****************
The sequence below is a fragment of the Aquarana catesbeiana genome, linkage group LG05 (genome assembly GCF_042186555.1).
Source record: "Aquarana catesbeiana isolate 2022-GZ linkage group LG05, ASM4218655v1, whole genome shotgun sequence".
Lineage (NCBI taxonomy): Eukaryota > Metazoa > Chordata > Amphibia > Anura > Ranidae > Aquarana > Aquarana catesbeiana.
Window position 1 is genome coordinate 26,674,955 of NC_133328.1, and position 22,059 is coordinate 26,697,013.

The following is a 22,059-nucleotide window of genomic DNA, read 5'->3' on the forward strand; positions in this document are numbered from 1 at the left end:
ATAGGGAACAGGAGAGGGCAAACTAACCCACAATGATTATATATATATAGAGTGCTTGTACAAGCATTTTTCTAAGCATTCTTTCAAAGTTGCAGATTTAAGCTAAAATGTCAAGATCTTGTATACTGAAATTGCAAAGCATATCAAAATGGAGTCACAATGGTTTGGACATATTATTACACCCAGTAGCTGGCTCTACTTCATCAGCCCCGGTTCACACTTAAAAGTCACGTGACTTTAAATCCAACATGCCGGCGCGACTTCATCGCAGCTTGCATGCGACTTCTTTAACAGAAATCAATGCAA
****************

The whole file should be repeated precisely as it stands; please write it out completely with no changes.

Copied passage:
The sequence below is a fragment of the Aquarana catesbeiana genome, linkage group LG05 (genome assembly GCF_042186555.1).
Source record: "Aquarana catesbeiana isolate 2022-GZ linkage group LG05, ASM4218655v1, whole genome shotgun sequence".
Lineage (NCBI taxonomy): Eukaryota > Metazoa > Chordata > Amphibia > Anura > Ranidae > Aquarana > Aquarana catesbeiana.
Window position 1 is genome coordinate 26,674,955 of NC_133328.1, and position 22,059 is coordinate 26,697,013.

The following is a 22,059-nucleotide window of genomic DNA, read 5'->3' on the forward strand; positions in this document are numbered from 1 at the left end:
ATAGGGAACAGGAGAGGGCAAACTAACCCACAATGATTATATATATATAGAGTGCTTGTACAAGCATTTTTCTAAGCATTCTTTCAAAGTTGCAGATTTAAGCTAAAATGTCAAGATCTTGTATACTGAAATTGCAAAGCATATCAAAATGGAGTCACAATGGTTTGGACATATTATTACACCCAGTAGCTGGCTCTACTTCATCAGCCCCGGTTCACACTTAAAAGTCACGTGACTTTAAATCCAACATGCCGGCGCGACTTCATCGCAGCTTGCATGCGACTTCTTTAACAGAAATCAATGCAA